“Look at earth from outer space…everyone must find a place…”
Perhaps everyone’s spiritual home should be in the dying of summer.
We get our hopes up, they’re our summertime hopes. Those hopes that say that everything matters, and that the world can be better, and it is great now anyway, and that you are making a difference.
Somehow, though, they always die a little – at least for another year. We go through summertime after summertime, skipping from one to the next, each one a new home, a new place to build our dreams around.
My summertimes started with a nugget of truth – action is better than inaction. It may have been drawn from a dancing, uninhibited rejoicing at the fall of Apartheid, or the simple awareness of well-meaning family. It may have been that morning in 1992 when everyone’s hopes and dreams died for another five years. I don’t know.
Labour, but middle-class with it, my nearest influences have always provoked – since I was old enough to feel it – a sense of not-quite. The sight of a sweaty local party candidate emerging from my sister’s bedroom, the canvassing we were roped into. Local politics is all a little not-quite.
But the final moment of rejoicing in 1997 came too soon for me. Born five years earlier, and I might be defending New Labour as we speak. But for those of us whose first global moment was 9/11 and its aftermath, it will always be hard to vote for them.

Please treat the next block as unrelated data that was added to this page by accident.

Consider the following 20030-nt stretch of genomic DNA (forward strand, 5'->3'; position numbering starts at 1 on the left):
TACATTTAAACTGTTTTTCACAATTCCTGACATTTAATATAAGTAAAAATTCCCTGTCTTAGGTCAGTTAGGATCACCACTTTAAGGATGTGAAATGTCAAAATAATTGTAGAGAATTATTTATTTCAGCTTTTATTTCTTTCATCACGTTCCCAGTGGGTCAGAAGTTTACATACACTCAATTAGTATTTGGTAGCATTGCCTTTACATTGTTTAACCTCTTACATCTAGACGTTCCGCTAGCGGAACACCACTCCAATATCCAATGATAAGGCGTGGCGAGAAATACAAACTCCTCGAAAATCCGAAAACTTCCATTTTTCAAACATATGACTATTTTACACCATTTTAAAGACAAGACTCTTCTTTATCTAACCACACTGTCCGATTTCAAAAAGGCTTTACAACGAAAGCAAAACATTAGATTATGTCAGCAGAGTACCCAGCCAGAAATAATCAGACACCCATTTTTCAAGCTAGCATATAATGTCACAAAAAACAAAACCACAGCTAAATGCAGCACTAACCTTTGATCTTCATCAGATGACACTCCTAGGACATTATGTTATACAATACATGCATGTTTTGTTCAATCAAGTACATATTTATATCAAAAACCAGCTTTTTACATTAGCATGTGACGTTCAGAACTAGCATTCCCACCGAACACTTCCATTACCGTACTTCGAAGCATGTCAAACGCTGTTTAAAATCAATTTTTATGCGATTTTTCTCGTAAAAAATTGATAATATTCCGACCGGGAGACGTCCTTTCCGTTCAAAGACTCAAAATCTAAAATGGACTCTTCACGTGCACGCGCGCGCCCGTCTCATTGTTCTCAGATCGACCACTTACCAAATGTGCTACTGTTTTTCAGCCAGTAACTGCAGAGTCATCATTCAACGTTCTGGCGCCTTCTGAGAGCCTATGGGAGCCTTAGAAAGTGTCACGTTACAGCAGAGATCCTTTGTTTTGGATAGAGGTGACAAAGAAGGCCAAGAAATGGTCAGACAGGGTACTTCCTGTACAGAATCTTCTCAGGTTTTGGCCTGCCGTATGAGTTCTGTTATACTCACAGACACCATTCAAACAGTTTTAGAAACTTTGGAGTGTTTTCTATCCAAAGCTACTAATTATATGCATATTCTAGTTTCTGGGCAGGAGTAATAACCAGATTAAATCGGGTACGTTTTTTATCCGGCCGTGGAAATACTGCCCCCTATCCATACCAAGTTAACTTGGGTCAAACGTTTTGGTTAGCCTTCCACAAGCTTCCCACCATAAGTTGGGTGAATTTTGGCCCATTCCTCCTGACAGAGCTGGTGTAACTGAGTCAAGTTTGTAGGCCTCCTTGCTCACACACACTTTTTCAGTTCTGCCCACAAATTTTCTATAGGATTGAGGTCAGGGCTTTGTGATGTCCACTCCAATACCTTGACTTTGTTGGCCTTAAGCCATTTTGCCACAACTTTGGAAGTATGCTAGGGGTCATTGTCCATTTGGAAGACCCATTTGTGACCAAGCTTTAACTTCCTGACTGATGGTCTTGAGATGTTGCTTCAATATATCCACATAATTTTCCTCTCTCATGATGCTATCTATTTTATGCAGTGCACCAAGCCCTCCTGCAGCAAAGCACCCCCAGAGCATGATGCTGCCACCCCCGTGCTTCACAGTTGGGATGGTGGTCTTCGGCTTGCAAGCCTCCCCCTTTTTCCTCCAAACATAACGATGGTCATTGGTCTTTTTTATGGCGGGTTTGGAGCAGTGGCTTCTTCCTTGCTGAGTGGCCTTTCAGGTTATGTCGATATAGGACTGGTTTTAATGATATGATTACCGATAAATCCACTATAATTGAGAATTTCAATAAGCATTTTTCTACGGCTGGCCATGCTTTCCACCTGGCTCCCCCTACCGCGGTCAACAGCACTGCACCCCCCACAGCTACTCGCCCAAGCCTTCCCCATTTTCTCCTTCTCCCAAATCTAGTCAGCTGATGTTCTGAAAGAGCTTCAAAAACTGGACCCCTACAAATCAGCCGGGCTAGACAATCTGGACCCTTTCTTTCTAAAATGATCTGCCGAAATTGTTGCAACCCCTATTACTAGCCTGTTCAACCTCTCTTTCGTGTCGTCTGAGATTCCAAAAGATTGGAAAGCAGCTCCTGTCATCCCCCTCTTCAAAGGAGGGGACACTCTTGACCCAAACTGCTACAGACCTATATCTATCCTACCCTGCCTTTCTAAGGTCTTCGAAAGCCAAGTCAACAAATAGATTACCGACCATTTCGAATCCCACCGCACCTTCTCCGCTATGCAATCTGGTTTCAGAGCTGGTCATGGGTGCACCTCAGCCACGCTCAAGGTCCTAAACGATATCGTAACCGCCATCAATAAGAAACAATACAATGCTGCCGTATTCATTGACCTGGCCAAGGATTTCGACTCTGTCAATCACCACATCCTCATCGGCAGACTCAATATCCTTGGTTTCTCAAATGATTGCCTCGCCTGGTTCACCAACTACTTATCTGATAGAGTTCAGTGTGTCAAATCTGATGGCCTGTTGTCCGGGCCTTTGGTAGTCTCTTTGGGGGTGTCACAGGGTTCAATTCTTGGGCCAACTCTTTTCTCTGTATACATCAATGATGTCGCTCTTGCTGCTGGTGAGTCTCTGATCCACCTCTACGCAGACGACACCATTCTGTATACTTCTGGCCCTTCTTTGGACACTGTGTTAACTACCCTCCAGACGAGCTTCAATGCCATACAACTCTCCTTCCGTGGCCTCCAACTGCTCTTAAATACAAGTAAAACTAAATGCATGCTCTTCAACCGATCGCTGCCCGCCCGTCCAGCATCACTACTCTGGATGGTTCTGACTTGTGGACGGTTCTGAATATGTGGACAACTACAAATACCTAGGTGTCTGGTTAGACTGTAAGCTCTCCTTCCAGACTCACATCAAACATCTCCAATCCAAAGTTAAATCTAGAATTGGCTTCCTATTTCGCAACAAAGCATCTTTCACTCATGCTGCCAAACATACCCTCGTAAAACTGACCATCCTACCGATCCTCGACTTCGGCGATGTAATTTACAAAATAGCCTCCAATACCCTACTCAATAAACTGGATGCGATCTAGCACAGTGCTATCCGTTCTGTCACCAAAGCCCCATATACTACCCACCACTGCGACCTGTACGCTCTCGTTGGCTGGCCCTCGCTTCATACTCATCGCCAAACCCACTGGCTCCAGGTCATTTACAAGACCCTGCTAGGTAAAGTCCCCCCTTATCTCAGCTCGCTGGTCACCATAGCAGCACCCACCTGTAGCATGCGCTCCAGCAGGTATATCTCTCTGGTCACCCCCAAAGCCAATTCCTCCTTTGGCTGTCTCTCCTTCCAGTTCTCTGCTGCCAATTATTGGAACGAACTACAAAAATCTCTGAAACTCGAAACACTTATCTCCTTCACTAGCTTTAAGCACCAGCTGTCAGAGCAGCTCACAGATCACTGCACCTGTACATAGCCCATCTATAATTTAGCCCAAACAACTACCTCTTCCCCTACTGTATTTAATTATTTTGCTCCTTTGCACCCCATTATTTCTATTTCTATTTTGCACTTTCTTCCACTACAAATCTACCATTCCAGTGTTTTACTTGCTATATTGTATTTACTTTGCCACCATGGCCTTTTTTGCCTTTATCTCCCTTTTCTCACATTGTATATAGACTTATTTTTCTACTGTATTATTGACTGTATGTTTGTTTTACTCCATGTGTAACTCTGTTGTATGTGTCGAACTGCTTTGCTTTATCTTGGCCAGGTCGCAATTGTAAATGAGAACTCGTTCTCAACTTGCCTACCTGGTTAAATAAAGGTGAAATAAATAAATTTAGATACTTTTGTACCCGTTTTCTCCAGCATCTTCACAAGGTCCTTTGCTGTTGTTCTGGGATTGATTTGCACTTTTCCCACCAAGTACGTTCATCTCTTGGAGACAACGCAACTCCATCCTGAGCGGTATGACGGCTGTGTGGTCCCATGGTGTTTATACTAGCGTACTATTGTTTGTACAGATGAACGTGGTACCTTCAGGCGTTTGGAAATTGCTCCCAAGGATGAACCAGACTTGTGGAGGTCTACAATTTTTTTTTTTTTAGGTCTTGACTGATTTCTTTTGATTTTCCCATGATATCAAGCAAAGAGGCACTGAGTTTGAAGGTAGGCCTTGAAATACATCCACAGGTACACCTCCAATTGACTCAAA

Then – the choice…over time. Apathy (popular), alternative (Lib Dem), anarchy (the Bristol scene), agnostic about party politics but wanting to influence decision makers (SPEAK) or altruism (Green). There’s a bit of all these in me. There’s a bit of all these, I would wager, in all of us.
But the Liberal Democrats took my brain. Question Time after Question Time I valued their approach, their stances, if not always their style. Charles Kennedy’s one-liners and chat-show appearances, Ming Campbell’s grounded-but-cheery reason, Simon Hughes’ slightly smarmy but pointed rebukes and Julia Goldsworthy’s normality. But when Charles turned to Ming, they lost something. And when Ming turned to Nick, they sort of gained it again, only for us to belatedly realise that we’d traded snakeoil for wolftickets. Bring back Charles, and then enter coalition discussions, we now think.
It falls to me to explain that, politically, I believe in democracy above all things. The airing of views, the discussion, the detail, and the dialectic is all important. No matter how flawed our party political and parliamentary system is (and it is – say yes to AV, as a babystep), I believe that we should revolutionise it not through tearing it down and criticising it, but from taking a positive stance and bargaining on flawed human beings’ capability to make the debate positive, and get legislation that is life-giving and life-changing and respectful of the dignity of people. That’s the big idea.
So, if our spiritual home is in the dying of summer, our political home should be in those first rays of sunlight on a clear, June morning – where we attest that truth alone suffices, that the positive step is the way ahead, that our realpolitik must move into its own summer, a summer that is always dying, and an endless one at that.
“Summer is dying, let’s go outside…”